Cabo San Lucas, Mexico
The local area hospitals work closely with our facility and often consult with our chamber medical staff on DCI related topics to ensure early recognition and treatment of dive related illnesses. Our continuing medical education and training program has a special relationship with the Catalina (California) Chamber – Member of the Wrigley Institute for Marine Sciences of the University of Southern California (USC).
Our facility, with the help of several locally based dive operators, has drawn up evacuation plans and as a result, speedy transport from all popular dive locations by ambulance is available to participating members. We also offer (free of charge) Dive Accident Management training to all our members. The SSS Network/Cabo San Lucas is also an advisor to Baja University in matters of safety for their ocean research program.
Isla Mujeres is a major area of Lobster fishing. The 4 fishing co-operatives here have in total 300 Fisherman / Divers. The Lobster season starts in July and finishes in February. On average we treat about 40 fishermen per season for DCI. Many of the fishermen lack medical insurance, and we work closely with this community to make sure that no diver is left untreated.
We also work to educate the fishing population on safe diving practices in an ongoing effort to decrease the number and severity of accidents.
We have strong ties with the Civic Rescue teams, such as the Fire Brigade and Police divers. It is worth noting that there is important, (albeit sporadic and remote) diving by archeological teams in the central Yucatan’s lost cities of the Maya’s sinkholes. We would obviously treat these cases as well.
For the general public: Courses in BLS (Basic Life Support), PADI Emergency First Response and in the use of automated cardiac defibrillator.
For the Galapagos Marine Reserve National Park Service: Our staff has offered courses addressed to the local dive guides, about the physiology of diving and decompression theory as well as in the use of oxygen equipments and BLS.
For fishermen and diving crew of local operators: We have given courses for recognition and management of diving accidents, use of oxygen equipment and BLS.
Protesub also co-sponsored two (2) intensive research projects with the University of Trondheim (Norway), and DAN Research Department (USA). These programs were explicitly aimed to measure diving risks in fisherman and train them on how to reduce dive injury incidence.
Perhaps the single most important factor in securing a good outcome in treating DCS is early recognition, followed by early treatment. This is why the SSS Network / Bahamas takes great pains in extending free educational programs to the Bahamas Dive Operators and Commercial Fishermen. We also work to train and coordinate air and sea evacuations and patient transfers from the site of the injury. Time is of the essence with regards to any medical emergency; and our central location on Nassau/New Providence Island facilitates access from all of the islands of The Bahamas. The Nassau Airport is a mere 7 miles / 12 kilometers away, which takes less than 15 minutes.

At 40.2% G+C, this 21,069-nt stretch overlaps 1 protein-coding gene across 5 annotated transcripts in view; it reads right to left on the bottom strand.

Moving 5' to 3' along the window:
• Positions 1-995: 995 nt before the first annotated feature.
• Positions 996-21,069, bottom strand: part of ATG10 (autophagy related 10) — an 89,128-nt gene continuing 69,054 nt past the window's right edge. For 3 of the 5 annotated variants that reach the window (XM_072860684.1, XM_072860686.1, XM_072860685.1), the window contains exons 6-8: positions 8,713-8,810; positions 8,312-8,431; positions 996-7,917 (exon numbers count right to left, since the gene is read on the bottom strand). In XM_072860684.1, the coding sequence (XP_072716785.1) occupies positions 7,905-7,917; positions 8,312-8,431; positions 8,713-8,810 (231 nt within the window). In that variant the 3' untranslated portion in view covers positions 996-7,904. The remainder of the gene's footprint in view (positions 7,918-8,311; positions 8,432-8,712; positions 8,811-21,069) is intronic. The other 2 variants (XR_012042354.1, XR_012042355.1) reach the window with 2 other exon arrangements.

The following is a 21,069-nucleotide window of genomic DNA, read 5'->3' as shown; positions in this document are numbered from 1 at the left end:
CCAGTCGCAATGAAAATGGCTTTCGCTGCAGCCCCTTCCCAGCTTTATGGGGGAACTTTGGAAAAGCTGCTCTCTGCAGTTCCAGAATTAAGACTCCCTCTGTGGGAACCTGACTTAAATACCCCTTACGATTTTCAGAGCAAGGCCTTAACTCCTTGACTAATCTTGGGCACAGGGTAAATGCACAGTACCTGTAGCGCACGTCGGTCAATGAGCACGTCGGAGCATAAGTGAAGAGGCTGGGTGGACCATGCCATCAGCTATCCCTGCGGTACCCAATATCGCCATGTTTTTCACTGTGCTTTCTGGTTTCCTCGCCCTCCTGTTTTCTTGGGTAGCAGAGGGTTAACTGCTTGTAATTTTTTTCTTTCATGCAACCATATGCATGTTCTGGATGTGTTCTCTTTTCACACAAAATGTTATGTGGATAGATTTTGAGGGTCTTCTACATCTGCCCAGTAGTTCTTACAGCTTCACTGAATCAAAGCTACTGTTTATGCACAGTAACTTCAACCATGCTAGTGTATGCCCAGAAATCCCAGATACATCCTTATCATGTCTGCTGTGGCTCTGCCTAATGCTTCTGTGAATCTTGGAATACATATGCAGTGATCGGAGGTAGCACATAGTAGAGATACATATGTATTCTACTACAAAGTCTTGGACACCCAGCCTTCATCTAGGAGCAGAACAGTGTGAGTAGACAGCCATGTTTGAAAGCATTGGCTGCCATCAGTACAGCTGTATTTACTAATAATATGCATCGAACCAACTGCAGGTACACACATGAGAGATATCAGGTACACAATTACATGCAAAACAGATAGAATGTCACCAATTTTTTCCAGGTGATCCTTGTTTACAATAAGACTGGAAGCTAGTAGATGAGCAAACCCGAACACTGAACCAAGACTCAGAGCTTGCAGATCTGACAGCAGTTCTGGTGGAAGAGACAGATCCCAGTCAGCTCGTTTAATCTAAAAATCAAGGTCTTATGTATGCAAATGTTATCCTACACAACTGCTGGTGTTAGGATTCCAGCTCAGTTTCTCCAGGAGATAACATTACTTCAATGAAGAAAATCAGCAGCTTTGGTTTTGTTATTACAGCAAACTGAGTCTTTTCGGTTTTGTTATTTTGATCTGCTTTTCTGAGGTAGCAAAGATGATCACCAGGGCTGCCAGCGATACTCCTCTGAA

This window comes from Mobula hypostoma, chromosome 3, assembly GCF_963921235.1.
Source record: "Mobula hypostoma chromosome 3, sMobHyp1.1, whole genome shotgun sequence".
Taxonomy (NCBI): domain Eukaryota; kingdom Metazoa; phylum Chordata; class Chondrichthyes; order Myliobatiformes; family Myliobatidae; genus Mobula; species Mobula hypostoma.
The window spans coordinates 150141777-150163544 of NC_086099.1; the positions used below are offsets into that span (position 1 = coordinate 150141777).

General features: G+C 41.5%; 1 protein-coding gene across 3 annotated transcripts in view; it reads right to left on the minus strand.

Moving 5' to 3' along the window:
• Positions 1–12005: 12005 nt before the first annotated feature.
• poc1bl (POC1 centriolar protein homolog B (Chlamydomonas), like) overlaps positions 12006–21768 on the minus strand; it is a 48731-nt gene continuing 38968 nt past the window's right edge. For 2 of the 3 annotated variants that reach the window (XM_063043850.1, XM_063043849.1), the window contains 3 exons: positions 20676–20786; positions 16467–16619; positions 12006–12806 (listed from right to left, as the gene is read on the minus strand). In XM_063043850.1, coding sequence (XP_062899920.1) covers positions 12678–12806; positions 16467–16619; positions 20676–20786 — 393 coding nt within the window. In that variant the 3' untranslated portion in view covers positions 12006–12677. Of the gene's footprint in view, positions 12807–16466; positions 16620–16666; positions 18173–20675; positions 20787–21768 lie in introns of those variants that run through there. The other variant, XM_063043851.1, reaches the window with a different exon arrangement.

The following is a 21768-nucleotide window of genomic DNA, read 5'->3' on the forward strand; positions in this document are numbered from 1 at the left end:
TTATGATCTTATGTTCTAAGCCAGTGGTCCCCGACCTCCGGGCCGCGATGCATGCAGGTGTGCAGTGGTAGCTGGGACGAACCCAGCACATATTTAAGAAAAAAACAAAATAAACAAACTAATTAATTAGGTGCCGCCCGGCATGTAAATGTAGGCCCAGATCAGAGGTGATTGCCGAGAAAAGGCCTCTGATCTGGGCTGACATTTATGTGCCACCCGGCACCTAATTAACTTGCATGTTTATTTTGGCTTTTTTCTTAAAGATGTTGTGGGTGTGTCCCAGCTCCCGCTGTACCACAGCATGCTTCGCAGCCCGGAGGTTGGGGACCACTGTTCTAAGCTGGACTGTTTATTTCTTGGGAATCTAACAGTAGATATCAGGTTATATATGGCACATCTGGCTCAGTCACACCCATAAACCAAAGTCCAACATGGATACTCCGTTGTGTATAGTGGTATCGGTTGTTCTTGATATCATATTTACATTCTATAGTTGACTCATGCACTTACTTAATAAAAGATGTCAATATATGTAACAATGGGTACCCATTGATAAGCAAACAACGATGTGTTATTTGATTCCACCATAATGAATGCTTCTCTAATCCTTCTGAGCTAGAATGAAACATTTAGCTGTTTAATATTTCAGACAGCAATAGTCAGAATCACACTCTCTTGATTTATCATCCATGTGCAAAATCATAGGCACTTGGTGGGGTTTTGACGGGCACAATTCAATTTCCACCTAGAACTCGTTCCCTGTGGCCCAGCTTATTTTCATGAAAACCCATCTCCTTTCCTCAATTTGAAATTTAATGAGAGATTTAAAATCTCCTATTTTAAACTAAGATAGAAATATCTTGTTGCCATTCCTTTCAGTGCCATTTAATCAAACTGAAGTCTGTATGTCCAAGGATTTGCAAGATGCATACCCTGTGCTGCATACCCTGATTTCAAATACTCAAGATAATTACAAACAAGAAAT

The SSS Network / Samui Chamber Facility supports the diving community by offering numerous free services including: medical advice, the latest dive safety tips, Decompression Illness Seminars and Chamber Orientations. We also offer ongoing training and education to the Dive Operators and Health Care Providers throughout Thailand.
For the individual Thai boat captains and boat staff we are only too happy to spend time sharing the importance of oxygen for diving injuries, the use of their on-board equipment, and the guidelines for oxygen provision. We regularly teach Oxygen and first aid courses, and for those wanting to expand their knowledge of diving medicine we also offer Recompression Chamber Tender/Operator “TOP” courses.
Along the Andaman coastline from north to south, but predominantly in the Phuket area are pockets of “Sea Gypsy” villages. These are groups of indigenous Thai fisherman who earn their living from the sea. Instead of SCUBA, they often use systems referred to as “Hookah” rigs where their air supply is secured and controlled by staff on the boat. Due to the lack of education and experience, these people occasionally develop Decompression Illness. As a service to the community, these fisherman present themselves to the facility they are treated 100% free of charge until they either attain complete resolution of their symptoms, or plateau with regards to their progress.